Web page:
For the next installment of our interview series called “The New Director’s Chair,” my colleague David Reimer, the CEO of Merryck & Co. Americas, and I sat down with Shellye Archambeau, the former CEO of MetricStream who sits on the boards of Verizon and Nordstrom. She has many smart insights on boardroom dynamics, and don’t miss her sharp take on the biggest mistake first-time entrepreneurs often make. Stay tuned for more interviews with other leading directors.
Bryant: What have been some key lessons you’ve learned from your experience as a director?
Archambeau: Probably the biggest is that effective directors ask the right questions. There can be a tendency when you have an operational background as a CEO to dig in and solve problems. But that’s not really your job. Your job is to make sure that the company has the right strategies in place, the right talent and team to execute those strategies, and that they are managing the risks associated with those strategies.
Another is to make sure you really understand the context. Every company has its own environment, marketplace and set of competitors. So it’s important, in order to be able to add the right value, to spend the time to understand the context. It’s not a matter of just reading a board deck and showing up at a meeting.
Reimer: For somebody considering a board position, how should they evaluate whether a given company is the right fit for them?
Archambeau: Due diligence is really important. You have to make sure you’re comfortable with the company, the brand, and the values. Then there are questions about the board. Who’s on the board and what are the dynamics within the board? How many board meetings are normally scheduled, and how many did they actually have? Some companies schedule five board meetings a year, but when you look closer, they may have 15, with calls and special board meetings outside the regular ones. To me, that’s a sign that something may not be right.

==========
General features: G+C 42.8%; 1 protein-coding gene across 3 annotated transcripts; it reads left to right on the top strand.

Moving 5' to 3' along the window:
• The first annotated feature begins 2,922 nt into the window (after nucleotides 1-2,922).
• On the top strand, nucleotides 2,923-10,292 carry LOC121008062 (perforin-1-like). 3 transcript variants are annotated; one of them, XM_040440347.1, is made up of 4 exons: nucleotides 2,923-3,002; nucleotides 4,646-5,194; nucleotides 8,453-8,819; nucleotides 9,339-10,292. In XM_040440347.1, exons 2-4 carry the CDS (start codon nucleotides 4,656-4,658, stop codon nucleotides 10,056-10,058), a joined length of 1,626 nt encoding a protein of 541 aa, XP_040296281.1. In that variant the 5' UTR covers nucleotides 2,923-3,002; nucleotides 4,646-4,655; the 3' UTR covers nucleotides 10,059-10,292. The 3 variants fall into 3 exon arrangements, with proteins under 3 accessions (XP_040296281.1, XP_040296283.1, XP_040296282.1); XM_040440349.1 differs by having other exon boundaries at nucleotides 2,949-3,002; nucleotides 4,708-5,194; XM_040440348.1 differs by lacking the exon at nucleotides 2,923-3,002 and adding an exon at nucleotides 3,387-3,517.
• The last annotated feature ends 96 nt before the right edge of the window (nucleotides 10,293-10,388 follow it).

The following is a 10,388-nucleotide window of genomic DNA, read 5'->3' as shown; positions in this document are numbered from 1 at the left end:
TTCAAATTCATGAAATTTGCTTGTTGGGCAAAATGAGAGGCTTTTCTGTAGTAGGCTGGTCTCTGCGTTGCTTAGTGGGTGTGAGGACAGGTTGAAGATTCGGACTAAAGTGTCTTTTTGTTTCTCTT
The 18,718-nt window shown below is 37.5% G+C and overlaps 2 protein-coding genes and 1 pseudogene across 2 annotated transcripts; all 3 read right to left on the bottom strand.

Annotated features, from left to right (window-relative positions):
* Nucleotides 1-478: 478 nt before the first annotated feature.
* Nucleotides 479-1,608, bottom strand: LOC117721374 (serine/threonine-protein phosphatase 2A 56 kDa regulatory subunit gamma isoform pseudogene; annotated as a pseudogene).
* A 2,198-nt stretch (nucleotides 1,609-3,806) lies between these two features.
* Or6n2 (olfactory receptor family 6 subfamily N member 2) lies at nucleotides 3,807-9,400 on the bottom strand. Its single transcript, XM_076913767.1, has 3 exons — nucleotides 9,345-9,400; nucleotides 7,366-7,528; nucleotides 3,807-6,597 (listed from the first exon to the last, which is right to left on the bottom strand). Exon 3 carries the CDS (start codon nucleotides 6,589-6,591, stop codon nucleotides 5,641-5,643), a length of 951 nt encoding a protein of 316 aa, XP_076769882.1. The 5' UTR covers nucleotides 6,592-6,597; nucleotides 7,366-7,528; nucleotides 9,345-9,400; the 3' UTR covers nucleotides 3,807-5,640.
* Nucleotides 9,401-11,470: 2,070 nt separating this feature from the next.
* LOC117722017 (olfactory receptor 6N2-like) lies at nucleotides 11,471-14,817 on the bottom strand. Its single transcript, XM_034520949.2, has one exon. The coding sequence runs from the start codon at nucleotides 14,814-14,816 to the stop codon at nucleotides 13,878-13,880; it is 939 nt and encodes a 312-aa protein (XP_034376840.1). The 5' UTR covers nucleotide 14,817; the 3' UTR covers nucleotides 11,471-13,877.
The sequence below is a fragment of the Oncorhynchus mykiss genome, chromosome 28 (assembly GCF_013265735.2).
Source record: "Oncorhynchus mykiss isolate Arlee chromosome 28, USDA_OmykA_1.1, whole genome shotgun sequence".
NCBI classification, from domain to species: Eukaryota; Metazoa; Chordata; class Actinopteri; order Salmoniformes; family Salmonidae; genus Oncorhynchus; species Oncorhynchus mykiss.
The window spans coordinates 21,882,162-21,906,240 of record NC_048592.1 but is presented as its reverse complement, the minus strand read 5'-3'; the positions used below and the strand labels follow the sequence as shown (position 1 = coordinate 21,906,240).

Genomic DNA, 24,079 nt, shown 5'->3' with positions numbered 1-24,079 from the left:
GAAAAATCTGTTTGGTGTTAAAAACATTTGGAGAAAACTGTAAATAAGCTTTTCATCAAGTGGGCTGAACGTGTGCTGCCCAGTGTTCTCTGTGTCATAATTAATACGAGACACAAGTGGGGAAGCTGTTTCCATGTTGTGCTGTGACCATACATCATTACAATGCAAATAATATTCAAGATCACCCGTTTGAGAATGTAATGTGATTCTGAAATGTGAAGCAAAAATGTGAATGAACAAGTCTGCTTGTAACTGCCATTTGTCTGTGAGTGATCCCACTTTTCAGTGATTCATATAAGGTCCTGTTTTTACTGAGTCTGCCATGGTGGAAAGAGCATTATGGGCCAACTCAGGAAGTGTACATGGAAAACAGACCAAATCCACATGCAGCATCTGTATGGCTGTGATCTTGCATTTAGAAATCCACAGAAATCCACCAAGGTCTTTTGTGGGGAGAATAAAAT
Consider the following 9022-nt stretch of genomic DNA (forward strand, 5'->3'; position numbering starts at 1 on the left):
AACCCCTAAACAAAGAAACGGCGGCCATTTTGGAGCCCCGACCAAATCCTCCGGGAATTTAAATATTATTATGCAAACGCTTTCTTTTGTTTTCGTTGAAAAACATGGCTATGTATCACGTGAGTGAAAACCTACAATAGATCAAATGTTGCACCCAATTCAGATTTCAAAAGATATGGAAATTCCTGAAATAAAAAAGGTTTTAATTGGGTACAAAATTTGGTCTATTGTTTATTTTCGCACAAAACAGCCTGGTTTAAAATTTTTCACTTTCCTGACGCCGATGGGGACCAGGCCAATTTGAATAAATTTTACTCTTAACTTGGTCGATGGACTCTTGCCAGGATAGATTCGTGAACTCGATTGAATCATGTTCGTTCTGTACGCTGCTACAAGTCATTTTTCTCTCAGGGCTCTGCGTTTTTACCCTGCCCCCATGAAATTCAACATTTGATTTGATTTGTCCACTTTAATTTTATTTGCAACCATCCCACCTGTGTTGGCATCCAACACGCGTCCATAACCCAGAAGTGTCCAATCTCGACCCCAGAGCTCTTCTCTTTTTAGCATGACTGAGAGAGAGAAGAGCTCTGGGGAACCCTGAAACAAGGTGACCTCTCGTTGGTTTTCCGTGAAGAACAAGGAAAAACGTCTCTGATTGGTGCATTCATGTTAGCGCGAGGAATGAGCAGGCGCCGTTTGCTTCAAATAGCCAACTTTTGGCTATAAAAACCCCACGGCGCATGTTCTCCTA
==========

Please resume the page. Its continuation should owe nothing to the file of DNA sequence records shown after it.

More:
“The board should be in constant evolution of skills, because companies don’t stand still.”
Don’t just talk to the CEO and one director. You want to make sure that you talk to a few of the directors, and get a sense for who they are, what they think about the board and how it operates.
When you talk to the CEO, ask them how they use the board. What are they looking for from you specifically to add to the board as a new director? How do agendas get set for the board meeting? You want to ask about the strategy of the company, but also the strategy for the board. Where are they trying to take the board? The board should be in constant evolution of skills, because companies don’t stand still. I’ll also ask how often there are big disagreements, and how those are handled.
Reimer: Once you’re on a board, how do you dig in to really understand the fabric of the company’s culture?